Being so troublesome a bedfellow?
O polished perturbation, golden care,
That keep'st the ports of slumber open wide
To many a watchful night! Sleep with it now;
Yet not so sound and half so deeply sweet
As he whose brow with homely biggen bound
Snores out the watch of night.
Henry will return to this thought in Henry V as he walks incognito through his military camps, soliloquizing that the trappings of a king, "laid in bed majestical, / Can sleep so soundly as the wretched slave..." Of course, Henry IV is not dead, and when he discovers that Hal has come and gone with his crown, his response could not be more off the mark:
How quickly nature falls into revolt
When gold becomes her object!
And yet this gives Hal the opportunity to admit the truth to his father--that he regards the crown not as a prize, but that creature "that hath fed upon the body of my father." It is a rare moment of honesty from Hal, who seems so often to be nothing but a collection of performances. And it is a deeply tragic moment, because Hal takes up a burden that he does not want to honor a man who has loved him little. Perhaps Hal's greatest tragedy is that he will make a great king.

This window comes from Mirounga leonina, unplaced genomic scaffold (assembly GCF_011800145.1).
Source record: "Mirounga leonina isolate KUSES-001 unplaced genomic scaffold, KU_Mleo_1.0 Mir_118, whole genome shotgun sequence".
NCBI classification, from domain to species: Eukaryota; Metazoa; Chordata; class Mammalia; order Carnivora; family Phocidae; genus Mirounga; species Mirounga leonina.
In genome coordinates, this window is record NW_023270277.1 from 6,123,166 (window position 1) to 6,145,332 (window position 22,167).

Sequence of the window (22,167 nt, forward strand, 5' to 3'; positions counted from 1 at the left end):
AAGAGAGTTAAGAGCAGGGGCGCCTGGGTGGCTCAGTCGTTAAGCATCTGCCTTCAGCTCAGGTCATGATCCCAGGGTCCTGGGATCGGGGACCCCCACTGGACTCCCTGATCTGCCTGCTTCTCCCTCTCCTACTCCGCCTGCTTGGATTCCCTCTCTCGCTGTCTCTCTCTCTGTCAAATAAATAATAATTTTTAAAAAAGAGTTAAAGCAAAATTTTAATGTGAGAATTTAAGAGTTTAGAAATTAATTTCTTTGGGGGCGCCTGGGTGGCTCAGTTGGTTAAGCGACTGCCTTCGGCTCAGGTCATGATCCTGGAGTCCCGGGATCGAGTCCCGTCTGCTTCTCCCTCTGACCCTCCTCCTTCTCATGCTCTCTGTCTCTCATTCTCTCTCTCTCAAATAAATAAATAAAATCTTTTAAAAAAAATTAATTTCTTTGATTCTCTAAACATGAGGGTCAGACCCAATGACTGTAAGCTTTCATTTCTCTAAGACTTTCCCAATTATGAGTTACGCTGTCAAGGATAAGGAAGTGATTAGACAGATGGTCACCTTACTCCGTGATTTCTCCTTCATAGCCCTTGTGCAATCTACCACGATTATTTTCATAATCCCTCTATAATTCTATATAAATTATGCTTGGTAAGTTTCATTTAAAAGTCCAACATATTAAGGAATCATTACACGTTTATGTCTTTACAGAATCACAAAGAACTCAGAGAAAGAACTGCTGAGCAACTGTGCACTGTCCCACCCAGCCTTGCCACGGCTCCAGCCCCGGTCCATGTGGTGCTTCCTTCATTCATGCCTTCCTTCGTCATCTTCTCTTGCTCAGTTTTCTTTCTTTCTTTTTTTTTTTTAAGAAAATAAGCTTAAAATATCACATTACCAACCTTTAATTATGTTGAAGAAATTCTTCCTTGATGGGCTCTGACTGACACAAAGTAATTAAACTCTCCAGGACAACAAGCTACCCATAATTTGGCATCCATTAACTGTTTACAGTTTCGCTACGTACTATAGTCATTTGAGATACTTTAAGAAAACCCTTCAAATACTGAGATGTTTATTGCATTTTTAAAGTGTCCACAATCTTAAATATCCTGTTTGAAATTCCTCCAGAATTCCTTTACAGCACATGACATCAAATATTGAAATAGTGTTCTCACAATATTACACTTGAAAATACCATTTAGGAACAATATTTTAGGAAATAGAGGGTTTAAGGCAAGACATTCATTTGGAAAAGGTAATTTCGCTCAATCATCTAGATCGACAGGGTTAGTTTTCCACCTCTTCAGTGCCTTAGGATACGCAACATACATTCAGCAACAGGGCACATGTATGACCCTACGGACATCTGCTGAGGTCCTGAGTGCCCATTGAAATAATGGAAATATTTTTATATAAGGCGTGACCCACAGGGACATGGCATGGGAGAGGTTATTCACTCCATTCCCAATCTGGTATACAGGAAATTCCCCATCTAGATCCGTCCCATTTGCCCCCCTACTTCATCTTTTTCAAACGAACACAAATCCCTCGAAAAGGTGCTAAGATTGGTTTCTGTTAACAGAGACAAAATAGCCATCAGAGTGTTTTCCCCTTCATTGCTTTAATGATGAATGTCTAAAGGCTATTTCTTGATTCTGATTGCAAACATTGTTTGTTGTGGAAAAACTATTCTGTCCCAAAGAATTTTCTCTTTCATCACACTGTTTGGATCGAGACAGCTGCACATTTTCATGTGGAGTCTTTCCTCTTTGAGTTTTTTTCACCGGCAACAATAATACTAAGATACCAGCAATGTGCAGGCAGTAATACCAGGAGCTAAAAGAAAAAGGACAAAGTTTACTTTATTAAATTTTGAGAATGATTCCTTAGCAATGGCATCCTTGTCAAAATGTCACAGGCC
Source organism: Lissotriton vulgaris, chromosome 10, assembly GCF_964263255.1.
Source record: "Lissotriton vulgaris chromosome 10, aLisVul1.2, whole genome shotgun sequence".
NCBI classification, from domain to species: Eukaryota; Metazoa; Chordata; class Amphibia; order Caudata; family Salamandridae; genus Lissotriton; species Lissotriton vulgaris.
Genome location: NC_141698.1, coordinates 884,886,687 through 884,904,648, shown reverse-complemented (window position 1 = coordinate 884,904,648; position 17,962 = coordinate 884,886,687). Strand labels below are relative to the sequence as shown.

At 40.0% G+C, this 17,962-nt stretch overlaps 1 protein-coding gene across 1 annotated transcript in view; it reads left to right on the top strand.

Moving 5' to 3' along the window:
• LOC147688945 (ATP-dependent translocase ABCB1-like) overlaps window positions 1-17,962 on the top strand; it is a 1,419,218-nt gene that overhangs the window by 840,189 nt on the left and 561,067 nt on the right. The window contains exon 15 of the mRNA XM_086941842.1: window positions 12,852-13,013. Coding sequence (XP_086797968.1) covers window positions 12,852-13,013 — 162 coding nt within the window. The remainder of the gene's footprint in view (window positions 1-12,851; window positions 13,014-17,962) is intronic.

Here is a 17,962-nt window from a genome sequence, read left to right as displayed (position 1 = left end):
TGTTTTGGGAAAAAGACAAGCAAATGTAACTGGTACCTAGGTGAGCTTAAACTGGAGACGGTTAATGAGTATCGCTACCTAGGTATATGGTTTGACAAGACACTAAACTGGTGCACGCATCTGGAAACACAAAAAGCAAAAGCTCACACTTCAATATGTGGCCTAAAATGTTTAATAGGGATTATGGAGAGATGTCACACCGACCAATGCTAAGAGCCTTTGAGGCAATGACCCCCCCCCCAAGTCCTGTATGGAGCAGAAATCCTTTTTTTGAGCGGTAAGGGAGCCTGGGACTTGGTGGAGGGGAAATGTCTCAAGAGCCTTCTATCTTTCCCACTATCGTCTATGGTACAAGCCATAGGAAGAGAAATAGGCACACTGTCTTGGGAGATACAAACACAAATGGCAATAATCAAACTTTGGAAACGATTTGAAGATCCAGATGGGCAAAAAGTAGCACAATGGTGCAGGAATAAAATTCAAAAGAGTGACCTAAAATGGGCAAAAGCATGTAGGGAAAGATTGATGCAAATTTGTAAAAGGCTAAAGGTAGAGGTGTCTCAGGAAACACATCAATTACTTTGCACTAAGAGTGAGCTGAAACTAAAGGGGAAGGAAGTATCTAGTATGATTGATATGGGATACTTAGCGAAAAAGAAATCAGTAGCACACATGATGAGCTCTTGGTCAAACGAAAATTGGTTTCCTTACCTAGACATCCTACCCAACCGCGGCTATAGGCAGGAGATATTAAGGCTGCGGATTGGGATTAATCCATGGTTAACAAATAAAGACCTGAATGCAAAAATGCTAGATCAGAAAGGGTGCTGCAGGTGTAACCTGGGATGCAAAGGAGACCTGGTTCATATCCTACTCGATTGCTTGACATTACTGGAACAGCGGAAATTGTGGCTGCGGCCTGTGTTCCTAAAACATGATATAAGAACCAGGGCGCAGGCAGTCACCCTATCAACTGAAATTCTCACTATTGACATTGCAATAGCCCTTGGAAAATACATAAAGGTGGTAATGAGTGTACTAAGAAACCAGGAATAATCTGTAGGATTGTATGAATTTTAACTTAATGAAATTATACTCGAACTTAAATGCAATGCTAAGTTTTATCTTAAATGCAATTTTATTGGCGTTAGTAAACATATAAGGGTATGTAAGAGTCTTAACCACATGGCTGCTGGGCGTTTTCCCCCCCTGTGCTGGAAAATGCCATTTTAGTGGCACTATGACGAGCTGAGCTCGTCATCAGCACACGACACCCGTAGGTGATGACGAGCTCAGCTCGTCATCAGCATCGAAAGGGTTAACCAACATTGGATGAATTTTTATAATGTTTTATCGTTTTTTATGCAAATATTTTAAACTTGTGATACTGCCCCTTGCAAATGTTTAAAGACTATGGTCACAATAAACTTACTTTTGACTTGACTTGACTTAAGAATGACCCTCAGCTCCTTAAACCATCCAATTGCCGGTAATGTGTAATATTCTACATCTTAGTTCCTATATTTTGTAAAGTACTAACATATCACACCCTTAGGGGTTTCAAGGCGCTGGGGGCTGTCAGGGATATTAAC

Whether a noble self-sacrifice or a fetishization of honor, Hal's attitude in this scene is not something he has learned from Falstaff. But the skills that make him a great king--the play-acting and manipulation of words--show the evidence of Falstaff's tutelage. As Hal has been proving since Part I, he is a greater jokester than even his mentor, once again outwitting him by posing as a waiter to eavesdrop on what Falstaff says about him. (This, in turn, is a pale imitation of Hal's trickery during the Gad's Hill robbery of Part I). I really enjoyed Falstaff's soliloquy attributing Hal's skills to heavy drinking, of which I'll share only a part: